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Sustainable Farming Association of Minnesota’s annual conference: “Local Food: the Next Step”, Saturday, Feb. 2, St. Peter, Minnesota.  Moving forward in local food work is the central theme of this year’s conference which will begin with a plenary session featuring the Executive Directors of the Sustainers’ Coalition member organizations: Rebecca Bauman, The Minnesota Project; George Boody, Land Stewardship Project; Mary Jo Forbord, Sustainable Farming Association of Minnesota; Jim Harkness, Institute for Agriculture and Trade Policy; and Glen Hill, Minnesota Food Association.  The group will share information about their organizations’ work in local food and discuss next steps in local foods work.  For more information and to register, go to: or call 320-226-6318.

Minnesota Organic Conference and Trade Show, Jan. 18-19, St. Cloud, Minn. The Keynote Address at this year’s conference will be delivered by Robert Marqusee, “Why Organics Make Good Economic Development Sense.” Robert is the Director of Rural Economic Development for Woodbury County, IA.  Woodbury County adopted the 'Local Food Purchase Policy' in January, 2006 and became the first county in the nation to mandate the purchase of locally grown organic food. For more information and to register, go to: or call 651-201-6012.

Midwest Value Added Conference and Local Food Summit, January 24-25, Eau Claire, Wisc. This year the Value Added Conference will be held in conjunction with the 2nd WI Local Food Summit. The Summit celebrates the diverse array of local food initiatives underway in Wisconsin. Last year’s Summit addressed distribution of product challenges. For more information and to register, go to: or call 715-834-9672.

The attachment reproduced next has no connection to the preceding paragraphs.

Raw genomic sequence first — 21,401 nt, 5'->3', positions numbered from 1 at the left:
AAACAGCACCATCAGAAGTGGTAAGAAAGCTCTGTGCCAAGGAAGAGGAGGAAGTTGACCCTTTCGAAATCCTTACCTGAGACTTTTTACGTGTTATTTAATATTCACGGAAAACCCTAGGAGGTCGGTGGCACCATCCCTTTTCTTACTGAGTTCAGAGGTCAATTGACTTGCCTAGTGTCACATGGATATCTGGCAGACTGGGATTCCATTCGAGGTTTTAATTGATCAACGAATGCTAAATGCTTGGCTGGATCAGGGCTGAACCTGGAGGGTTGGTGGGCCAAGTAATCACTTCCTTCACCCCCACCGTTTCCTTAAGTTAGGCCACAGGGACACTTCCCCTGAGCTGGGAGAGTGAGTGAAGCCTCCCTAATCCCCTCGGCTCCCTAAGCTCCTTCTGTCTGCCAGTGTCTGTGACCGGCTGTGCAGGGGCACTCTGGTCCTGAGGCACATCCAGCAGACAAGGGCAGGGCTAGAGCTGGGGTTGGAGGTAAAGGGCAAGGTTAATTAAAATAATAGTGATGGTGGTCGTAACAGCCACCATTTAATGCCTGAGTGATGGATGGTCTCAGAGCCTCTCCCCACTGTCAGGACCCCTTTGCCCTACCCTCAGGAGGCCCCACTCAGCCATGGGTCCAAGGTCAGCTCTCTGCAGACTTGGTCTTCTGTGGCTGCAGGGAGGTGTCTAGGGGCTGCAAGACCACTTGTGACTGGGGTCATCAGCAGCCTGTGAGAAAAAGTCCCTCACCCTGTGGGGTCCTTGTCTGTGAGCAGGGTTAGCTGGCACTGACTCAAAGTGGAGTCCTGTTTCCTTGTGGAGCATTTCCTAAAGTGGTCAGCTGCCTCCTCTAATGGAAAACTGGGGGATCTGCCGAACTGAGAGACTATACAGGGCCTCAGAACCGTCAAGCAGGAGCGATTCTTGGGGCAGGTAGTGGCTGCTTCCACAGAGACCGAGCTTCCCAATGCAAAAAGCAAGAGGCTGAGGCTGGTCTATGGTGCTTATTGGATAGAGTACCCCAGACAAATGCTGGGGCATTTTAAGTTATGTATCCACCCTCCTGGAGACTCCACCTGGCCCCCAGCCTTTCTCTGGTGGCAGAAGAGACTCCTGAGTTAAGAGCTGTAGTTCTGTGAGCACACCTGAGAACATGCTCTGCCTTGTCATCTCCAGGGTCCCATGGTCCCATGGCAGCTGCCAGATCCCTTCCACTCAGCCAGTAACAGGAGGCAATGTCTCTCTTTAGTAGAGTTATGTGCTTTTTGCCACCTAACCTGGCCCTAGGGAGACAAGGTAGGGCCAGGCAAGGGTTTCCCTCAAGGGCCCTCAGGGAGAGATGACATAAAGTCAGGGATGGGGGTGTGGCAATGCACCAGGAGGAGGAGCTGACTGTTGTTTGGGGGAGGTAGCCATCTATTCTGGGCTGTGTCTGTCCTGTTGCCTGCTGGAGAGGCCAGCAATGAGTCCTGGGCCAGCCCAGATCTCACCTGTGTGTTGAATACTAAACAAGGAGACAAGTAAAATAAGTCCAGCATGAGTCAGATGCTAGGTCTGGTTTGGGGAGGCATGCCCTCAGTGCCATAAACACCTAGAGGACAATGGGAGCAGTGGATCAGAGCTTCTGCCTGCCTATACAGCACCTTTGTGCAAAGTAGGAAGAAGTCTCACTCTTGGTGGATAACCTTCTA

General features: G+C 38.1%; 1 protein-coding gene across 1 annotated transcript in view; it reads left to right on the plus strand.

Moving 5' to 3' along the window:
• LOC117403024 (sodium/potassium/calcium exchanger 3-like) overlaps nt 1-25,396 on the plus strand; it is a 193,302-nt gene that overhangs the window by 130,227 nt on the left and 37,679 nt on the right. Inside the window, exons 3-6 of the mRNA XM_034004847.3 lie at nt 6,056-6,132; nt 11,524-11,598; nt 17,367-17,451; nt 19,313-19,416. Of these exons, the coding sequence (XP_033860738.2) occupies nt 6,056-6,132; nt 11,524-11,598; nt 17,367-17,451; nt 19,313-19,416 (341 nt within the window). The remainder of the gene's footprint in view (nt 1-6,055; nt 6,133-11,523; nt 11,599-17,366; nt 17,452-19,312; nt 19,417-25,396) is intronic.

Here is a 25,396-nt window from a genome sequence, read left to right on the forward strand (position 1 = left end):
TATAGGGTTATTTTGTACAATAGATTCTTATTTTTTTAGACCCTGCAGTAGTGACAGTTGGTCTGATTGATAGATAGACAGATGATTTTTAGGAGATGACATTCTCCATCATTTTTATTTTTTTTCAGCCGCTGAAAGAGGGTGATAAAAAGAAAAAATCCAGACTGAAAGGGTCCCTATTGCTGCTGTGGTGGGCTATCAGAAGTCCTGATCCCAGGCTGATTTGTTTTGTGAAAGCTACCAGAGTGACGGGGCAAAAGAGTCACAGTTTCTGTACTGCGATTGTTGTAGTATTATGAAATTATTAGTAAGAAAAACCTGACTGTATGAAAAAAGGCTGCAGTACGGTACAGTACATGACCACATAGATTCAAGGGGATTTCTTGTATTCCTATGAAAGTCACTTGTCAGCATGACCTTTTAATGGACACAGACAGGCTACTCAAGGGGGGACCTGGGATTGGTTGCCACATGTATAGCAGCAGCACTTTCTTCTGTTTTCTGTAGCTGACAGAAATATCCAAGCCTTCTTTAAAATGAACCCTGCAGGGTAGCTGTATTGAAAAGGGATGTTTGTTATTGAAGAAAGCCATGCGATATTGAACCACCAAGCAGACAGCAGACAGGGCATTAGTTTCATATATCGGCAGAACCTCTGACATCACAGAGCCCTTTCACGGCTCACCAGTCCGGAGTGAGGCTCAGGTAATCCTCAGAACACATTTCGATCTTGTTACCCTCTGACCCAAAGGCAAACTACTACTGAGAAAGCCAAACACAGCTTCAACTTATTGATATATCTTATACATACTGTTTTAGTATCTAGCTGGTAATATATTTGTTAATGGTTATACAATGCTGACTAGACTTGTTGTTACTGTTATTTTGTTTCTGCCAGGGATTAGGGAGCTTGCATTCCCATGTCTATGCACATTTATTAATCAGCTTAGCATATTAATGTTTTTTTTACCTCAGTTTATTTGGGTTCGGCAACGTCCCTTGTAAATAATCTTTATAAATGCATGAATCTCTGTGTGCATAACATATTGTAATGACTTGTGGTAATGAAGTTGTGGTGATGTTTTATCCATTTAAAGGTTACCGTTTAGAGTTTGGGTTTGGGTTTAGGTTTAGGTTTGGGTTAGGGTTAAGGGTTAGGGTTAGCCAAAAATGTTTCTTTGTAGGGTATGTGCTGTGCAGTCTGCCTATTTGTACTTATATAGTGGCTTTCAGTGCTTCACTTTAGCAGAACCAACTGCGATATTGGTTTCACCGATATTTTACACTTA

Upper Midwest Organic Farming Conference, Feb.21-23, La Crosse, Wisc. In addition to the many symposia on all topics organic, for the first time in 2008, the conference will include the Organic Research Symposium, bringing important research relevant to organic systems to those who will be able to use it in their fields, barns, labs and classrooms. For more information and to register, go to:, or call 715-772-3153.


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Organic crop and livestock demand has continuously outpaced supply. This puts organic growers in the driver’s seat when it comes to marketing, making it worth their effort to research marketing options and find the best price.

Information about how certified organic farmers market their products, the challenges they face in doing so and their related resource needs is useful to beginning organic farmers, as well as to experienced organic growers considering expansion into wholesale markets, and to conventional growers interested in transitioning to organic management. Organic marketing information is also useful to lenders who must qualify loans for organic enterprises, to educators who are monitoring this dynamic marketplace, and to extension agents and government representatives who must develop tools that will be useful to future generations of organic growers. 

In response to the demand for marketing information, six marketing-related questions were included in the Minnesota Department of Agriculture’s 2007 Organic Farmer Survey.  These questions were developed in collaboration with the University of Minnesota’s School of Agriculture’s Endowed Chair Program.

The survey responses indicated that Minnesota’s organic farmers are confident marketers who use a variety of distribution channels and sales practices to move field crops, produce, livestock and dairy products.   The majority of survey respondents were field crop producers who utilized brokers and forward contracts to market their products. When asked how much of income comes from the sale of organic products, more than half of all respondents said organics accounted for 90 to 100 percent of sales.  Very few farmers marketed certified organic products in conventional markets – suggesting that demand for organic commodities produced in Minnesota was strong in 2006.